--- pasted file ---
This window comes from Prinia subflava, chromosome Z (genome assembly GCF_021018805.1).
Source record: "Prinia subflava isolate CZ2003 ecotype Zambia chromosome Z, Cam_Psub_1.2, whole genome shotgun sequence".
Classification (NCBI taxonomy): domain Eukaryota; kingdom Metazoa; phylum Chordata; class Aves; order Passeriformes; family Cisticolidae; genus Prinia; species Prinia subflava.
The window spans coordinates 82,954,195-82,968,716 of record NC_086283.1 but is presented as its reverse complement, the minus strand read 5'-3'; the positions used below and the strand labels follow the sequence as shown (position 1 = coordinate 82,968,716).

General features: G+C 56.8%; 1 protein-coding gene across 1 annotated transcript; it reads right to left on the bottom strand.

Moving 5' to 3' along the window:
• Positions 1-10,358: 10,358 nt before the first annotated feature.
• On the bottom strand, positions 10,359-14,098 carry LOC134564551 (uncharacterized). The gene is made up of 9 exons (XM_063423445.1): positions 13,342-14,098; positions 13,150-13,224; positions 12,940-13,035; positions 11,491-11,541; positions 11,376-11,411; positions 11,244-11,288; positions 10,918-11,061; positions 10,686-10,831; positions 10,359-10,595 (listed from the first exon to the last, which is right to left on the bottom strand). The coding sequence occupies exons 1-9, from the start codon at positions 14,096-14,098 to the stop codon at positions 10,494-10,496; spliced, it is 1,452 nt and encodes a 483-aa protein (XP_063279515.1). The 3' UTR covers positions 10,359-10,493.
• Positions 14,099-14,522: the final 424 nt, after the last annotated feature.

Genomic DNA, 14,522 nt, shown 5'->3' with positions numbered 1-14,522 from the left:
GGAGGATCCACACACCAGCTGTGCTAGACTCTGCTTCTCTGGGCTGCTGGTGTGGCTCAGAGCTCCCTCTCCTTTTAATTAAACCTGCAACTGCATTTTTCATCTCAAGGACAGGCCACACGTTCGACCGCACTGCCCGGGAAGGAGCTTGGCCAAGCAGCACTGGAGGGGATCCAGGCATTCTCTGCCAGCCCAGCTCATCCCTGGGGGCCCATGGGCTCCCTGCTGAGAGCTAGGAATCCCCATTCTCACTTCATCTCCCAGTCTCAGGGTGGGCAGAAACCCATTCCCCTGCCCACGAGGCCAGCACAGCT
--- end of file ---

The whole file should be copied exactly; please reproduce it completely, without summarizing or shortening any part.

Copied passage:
This window comes from Prinia subflava, chromosome Z (genome assembly GCF_021018805.1).
Source record: "Prinia subflava isolate CZ2003 ecotype Zambia chromosome Z, Cam_Psub_1.2, whole genome shotgun sequence".
Classification (NCBI taxonomy): domain Eukaryota; kingdom Metazoa; phylum Chordata; class Aves; order Passeriformes; family Cisticolidae; genus Prinia; species Prinia subflava.
The window spans coordinates 82,954,195-82,968,716 of record NC_086283.1 but is presented as its reverse complement, the minus strand read 5'-3'; the positions used below and the strand labels follow the sequence as shown (position 1 = coordinate 82,968,716).

General features: G+C 56.8%; 1 protein-coding gene across 1 annotated transcript; it reads right to left on the bottom strand.

Moving 5' to 3' along the window:
• Positions 1-10,358: 10,358 nt before the first annotated feature.
• On the bottom strand, positions 10,359-14,098 carry LOC134564551 (uncharacterized). The gene is made up of 9 exons (XM_063423445.1): positions 13,342-14,098; positions 13,150-13,224; positions 12,940-13,035; positions 11,491-11,541; positions 11,376-11,411; positions 11,244-11,288; positions 10,918-11,061; positions 10,686-10,831; positions 10,359-10,595 (listed from the first exon to the last, which is right to left on the bottom strand). The coding sequence occupies exons 1-9, from the start codon at positions 14,096-14,098 to the stop codon at positions 10,494-10,496; spliced, it is 1,452 nt and encodes a 483-aa protein (XP_063279515.1). The 3' UTR covers positions 10,359-10,493.
• Positions 14,099-14,522: the final 424 nt, after the last annotated feature.

Genomic DNA, 14,522 nt, shown 5'->3' with positions numbered 1-14,522 from the left:
GGAGGATCCACACACCAGCTGTGCTAGACTCTGCTTCTCTGGGCTGCTGGTGTGGCTCAGAGCTCCCTCTCCTTTTAATTAAACCTGCAACTGCATTTTTCATCTCAAGGACAGGCCACACGTTCGACCGCACTGCCCGGGAAGGAGCTTGGCCAAGCAGCACTGGAGGGGATCCAGGCATTCTCTGCCAGCCCAGCTCATCCCTGGGGGCCCATGGGCTCCCTGCTGAGAGCTAGGAATCCCCATTCTCACTTCATCTCCCAGTCTCAGGGTGGGCAGAAACCCATTCCCCTGCCCACGAGGCCAGCACAGCT